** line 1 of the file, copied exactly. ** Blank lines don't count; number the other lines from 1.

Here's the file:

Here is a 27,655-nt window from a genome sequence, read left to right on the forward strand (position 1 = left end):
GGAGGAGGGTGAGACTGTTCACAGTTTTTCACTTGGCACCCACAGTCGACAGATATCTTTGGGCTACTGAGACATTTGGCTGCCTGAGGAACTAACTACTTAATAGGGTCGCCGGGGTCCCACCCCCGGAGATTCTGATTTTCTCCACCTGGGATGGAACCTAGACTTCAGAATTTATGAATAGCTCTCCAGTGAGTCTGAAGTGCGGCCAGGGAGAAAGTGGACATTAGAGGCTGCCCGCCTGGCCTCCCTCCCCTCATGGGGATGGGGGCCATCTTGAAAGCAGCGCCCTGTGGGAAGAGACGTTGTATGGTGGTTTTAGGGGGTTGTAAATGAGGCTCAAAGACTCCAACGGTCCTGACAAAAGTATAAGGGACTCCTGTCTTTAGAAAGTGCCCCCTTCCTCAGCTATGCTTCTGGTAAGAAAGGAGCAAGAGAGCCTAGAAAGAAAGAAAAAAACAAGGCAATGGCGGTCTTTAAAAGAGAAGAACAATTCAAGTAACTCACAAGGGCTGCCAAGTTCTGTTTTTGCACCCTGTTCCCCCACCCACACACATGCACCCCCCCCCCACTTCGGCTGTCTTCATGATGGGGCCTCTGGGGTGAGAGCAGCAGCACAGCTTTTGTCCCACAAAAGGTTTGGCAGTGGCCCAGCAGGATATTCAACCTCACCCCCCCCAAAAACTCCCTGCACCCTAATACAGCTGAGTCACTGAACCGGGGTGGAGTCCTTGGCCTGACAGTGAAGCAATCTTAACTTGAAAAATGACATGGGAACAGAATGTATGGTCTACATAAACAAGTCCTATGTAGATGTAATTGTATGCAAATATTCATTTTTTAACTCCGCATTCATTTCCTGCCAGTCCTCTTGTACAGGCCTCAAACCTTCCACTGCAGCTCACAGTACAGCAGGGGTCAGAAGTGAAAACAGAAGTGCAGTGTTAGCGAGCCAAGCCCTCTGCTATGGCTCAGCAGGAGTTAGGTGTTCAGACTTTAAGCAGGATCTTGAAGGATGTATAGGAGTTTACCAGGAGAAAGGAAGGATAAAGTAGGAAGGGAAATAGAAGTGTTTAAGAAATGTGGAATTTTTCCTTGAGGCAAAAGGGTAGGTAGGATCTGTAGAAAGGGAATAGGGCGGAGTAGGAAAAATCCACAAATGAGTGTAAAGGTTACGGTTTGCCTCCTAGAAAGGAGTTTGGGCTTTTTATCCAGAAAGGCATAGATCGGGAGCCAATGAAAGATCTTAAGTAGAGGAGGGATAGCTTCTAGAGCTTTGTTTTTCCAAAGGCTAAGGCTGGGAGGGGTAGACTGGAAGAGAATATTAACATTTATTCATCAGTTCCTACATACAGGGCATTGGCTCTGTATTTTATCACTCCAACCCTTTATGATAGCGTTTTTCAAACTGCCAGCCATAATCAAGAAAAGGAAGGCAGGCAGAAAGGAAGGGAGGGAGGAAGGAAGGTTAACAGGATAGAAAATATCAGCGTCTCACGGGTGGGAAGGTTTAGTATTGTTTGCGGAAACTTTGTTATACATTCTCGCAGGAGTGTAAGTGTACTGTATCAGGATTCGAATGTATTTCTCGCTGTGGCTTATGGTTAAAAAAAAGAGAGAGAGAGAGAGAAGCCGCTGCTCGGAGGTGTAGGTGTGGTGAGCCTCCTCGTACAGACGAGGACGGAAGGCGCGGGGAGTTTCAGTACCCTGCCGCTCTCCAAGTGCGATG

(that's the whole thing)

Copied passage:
Here is a 27,655-nt window from a genome sequence, read left to right on the forward strand (position 1 = left end):